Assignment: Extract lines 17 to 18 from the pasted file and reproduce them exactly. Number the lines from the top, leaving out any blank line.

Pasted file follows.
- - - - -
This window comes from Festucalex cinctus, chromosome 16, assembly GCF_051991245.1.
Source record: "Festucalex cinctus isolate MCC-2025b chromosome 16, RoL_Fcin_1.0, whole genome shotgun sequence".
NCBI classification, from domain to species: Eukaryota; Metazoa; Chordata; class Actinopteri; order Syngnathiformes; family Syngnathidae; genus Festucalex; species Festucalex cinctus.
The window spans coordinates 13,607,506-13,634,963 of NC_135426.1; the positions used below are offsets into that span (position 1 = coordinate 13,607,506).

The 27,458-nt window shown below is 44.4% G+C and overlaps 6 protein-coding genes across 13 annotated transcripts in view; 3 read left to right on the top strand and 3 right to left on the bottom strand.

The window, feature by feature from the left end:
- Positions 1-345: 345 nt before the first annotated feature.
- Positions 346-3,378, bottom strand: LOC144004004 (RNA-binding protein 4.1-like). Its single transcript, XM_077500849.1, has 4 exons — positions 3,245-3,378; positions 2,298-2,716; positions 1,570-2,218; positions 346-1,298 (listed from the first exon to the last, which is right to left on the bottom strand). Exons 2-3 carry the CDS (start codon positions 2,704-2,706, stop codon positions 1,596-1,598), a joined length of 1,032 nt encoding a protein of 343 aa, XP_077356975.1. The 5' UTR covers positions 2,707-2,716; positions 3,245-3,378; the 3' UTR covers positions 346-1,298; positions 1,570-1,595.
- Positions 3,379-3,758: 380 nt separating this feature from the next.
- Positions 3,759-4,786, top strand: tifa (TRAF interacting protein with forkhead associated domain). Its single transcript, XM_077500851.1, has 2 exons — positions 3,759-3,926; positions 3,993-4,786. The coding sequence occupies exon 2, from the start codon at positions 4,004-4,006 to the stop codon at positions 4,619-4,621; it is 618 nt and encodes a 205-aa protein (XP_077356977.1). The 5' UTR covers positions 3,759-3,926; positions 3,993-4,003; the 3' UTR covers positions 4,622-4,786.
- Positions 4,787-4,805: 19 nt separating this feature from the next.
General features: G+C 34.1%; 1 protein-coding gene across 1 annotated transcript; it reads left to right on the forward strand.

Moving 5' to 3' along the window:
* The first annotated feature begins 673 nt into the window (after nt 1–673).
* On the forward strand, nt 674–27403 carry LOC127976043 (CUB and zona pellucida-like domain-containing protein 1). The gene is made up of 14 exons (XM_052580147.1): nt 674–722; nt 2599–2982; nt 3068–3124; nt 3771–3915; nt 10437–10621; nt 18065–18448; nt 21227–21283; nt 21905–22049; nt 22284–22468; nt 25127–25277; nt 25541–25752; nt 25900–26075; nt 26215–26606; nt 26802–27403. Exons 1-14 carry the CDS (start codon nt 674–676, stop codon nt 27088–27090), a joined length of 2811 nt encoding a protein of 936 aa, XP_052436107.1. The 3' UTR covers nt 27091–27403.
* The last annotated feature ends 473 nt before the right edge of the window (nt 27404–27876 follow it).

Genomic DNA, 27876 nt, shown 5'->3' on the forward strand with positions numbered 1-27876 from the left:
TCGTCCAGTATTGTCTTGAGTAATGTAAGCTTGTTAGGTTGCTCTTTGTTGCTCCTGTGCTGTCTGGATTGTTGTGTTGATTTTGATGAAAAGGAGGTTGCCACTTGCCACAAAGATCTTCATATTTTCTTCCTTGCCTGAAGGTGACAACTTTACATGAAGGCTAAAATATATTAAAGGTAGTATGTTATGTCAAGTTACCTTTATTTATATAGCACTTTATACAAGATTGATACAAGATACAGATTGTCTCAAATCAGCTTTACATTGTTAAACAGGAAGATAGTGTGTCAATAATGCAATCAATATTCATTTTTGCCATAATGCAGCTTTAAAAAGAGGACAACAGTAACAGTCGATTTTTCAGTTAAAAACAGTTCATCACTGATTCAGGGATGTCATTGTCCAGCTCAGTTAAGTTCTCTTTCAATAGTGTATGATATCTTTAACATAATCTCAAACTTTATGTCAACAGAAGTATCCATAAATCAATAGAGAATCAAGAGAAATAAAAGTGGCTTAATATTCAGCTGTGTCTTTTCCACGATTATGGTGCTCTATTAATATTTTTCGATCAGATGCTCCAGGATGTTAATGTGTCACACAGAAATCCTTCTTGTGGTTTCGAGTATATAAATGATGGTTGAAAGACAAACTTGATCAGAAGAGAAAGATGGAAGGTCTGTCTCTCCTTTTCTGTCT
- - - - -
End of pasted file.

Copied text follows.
Genomic DNA, 27876 nt, shown 5'->3' on the forward strand with positions numbered 1-27876 from the left:
TCGTCCAGTATTGTCTTGAGTAATGTAAGCTTGTTAGGTTGCTCTTTGTTGCTCCTGTGCTGTCTGGATTGTTGTGTTGATTTTGATGAAAAGGAGGTTGCCACTTGCCACAAAGATCTTCATATTTTCTTCCTTGCCTGAAGGTGACAACTTTACATGAAGGCTAAAATATATTAAAGGTAGTATGTTATGTCAAGTTACCTTTATTTATATAGCACTTTATACAAGATTGATACAAGATACAGATTGTCTCAAATCAGCTTTACATTGTTAAACAGGAAGATAGTGTGTCAATAATGCAATCAATATTCATTTTTGCCATAATGCAGCTTTAAAAAGAGGACAACAGTAACAGTCGATTTTTCAGTTAAAAACAGTTCATCACTGATTCAGGGATGTCATTGTCCAGCTCAGTTAAGTTCTCTTTCAATAGTGTATGATATCTTTAACATAATCTCAAACTTTATGTCAACAGAAGTATCCATAAATCAATAGAGAATCAAGAGAAATAAAAGTGGCTTAATATTCAGCTGTGTCTTTTCCACGATTATGGTGCTCTATTAATATTTTTCGATCAGATGCTCCAGGATGTTAATGTGTCACACAGAAATCCTTCTTGTGGTTTCGAGTATATAAATGATGGTTGAAAGACAAACTTGATCAGAAGAGAAAGATGGAAGGTCTGTCTCTCCTTTTCTGTCT